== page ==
“We lost almost 90% of our funding during lockdown,” observes Storm Jansen van Rensburg, a senior curator. This has compelled creative solutions to new programming, and rethinking what the role of a museum might be, particularly during a pandemic. It is also not so unusual in the local art scene for dealers to offer museum curators works, knowing that the “museum cachet” will add value and seal a sale.
Phokela is not your typical struggling artist. He holds a masters in art from the Royal College of Art in London and, on returning to South Africa in 2006 after a long spell in the United Kingdom, he was received with open arms. He enjoyed a retrospective of sorts at the Standard Bank Gallery in 2009 and his work was selected for the South African pavilion at the Venice Biennale in 2013.
Yet commercial success appears to have escaped him. His works come up at auction from time to time and either sell for low sums or not at all. Yet he is undoubtedly one of the country’s best painters — his technique, the scale of his works, the visual, sociopolitical depth present in his art all neatly situate him as such.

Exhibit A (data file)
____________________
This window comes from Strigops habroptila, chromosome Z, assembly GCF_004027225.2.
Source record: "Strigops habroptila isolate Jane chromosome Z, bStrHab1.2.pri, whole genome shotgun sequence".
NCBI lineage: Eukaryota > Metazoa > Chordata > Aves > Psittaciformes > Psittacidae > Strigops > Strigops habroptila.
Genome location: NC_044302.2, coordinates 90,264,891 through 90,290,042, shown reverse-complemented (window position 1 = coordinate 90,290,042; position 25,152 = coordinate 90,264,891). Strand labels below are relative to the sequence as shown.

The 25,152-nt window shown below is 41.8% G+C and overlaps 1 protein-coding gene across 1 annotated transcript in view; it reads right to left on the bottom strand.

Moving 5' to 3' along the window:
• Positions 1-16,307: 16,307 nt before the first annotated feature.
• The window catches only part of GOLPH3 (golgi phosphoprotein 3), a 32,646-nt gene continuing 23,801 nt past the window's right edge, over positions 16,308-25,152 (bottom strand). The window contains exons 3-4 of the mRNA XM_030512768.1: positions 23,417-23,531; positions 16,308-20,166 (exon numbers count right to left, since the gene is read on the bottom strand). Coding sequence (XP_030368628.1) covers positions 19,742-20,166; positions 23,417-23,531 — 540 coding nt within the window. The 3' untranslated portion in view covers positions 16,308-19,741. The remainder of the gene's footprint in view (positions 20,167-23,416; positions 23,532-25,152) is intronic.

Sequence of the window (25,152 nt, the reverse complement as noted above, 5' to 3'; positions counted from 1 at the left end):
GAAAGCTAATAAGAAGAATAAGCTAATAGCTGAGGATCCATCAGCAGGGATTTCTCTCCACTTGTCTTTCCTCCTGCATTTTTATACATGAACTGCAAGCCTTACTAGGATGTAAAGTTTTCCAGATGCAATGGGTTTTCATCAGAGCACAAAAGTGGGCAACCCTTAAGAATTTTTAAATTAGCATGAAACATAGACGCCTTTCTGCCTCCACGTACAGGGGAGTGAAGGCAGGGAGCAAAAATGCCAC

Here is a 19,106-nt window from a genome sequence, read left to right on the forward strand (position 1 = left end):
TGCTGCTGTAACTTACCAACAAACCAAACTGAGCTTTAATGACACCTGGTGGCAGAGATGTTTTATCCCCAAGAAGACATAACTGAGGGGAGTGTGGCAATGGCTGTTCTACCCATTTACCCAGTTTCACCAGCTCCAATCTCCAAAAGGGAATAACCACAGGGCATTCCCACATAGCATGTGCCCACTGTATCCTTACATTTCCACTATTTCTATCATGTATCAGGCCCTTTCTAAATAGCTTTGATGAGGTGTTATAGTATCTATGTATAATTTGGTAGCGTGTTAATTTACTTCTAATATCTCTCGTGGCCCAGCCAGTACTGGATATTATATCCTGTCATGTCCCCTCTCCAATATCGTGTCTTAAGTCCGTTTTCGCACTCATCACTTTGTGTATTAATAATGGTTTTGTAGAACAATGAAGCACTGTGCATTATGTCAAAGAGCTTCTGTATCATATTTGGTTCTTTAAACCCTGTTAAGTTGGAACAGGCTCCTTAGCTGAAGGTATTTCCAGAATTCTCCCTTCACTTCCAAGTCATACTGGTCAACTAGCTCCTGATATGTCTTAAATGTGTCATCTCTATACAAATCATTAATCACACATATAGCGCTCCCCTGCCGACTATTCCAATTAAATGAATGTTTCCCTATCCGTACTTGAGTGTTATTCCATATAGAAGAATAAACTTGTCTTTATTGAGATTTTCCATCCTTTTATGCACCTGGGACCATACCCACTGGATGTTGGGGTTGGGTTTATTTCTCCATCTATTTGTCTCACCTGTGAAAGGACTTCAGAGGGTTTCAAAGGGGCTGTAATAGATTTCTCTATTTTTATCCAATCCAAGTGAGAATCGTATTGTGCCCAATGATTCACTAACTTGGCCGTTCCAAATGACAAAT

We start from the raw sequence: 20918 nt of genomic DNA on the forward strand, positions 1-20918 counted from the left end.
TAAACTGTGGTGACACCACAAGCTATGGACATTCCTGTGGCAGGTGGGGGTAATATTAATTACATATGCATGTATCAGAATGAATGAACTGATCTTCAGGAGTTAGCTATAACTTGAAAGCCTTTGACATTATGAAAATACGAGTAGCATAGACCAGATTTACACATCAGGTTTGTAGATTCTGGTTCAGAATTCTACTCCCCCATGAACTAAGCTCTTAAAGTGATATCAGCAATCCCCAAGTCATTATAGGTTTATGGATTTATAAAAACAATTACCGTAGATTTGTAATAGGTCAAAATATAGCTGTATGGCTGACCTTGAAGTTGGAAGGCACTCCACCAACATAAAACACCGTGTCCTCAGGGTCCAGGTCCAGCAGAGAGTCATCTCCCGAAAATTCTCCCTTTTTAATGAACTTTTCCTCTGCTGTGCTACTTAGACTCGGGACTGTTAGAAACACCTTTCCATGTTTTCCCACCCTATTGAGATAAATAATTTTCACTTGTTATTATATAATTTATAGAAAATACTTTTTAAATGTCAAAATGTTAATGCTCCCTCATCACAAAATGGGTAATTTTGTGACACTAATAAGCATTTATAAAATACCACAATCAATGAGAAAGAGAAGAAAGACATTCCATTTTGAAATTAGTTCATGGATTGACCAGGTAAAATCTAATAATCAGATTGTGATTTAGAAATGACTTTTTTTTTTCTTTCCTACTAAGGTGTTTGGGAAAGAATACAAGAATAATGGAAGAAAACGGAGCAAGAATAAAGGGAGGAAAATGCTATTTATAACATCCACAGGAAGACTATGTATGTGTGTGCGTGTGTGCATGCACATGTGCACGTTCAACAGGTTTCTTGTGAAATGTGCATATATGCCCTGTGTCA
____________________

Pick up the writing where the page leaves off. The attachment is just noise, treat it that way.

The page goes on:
Will this Zeitz Mocaa show put him back on the map again? That the Goodman Gallery is selling the works showing at this museum exhibition bodes well for this outcome. That so many of the works are still in progress serves as a reminder that Phokela can’t churn art out, as so many Instragram-famous painters are seemingly able to do.
His paintings take time to make. His mimicry of classical Western painting demands time to be convincing. His art is multilayered. His paintings are not copies of classics; he reads paintings through other paintings, which are then filtered through present day events and popular culture.
As hinted at earlier his paintings are not “copies” of classics; he reads paintings through other paintings, which are then filtered through present day events, popular culture and anecdotal occurrences in his own life. When I ask him about the significance of the egg motif in his new paintings he explains that eggs kept appearing in unexpected ways in his life. A friend who confessed he was selling eggs – laid by quails. A fan in his building who left a tray of organic eggs as an anonymous gift to him.
His latest reinterpretation of The Fall of the Damned motif is inspired by events surrounding the coronavirus, according to Phokela. Titled Original Sin (Inner Circle), it presents naked, often pregnant women scrambling to avoid falling into the pit of hell that lies below.
“I made it during the middle of the lockdown during the third wave. I was aware that the virus was killing diabetics. I read somewhere about the link between diabetics and the sugar in powdered formula milk. It got me thinking about the sugar industry,” says Phokela.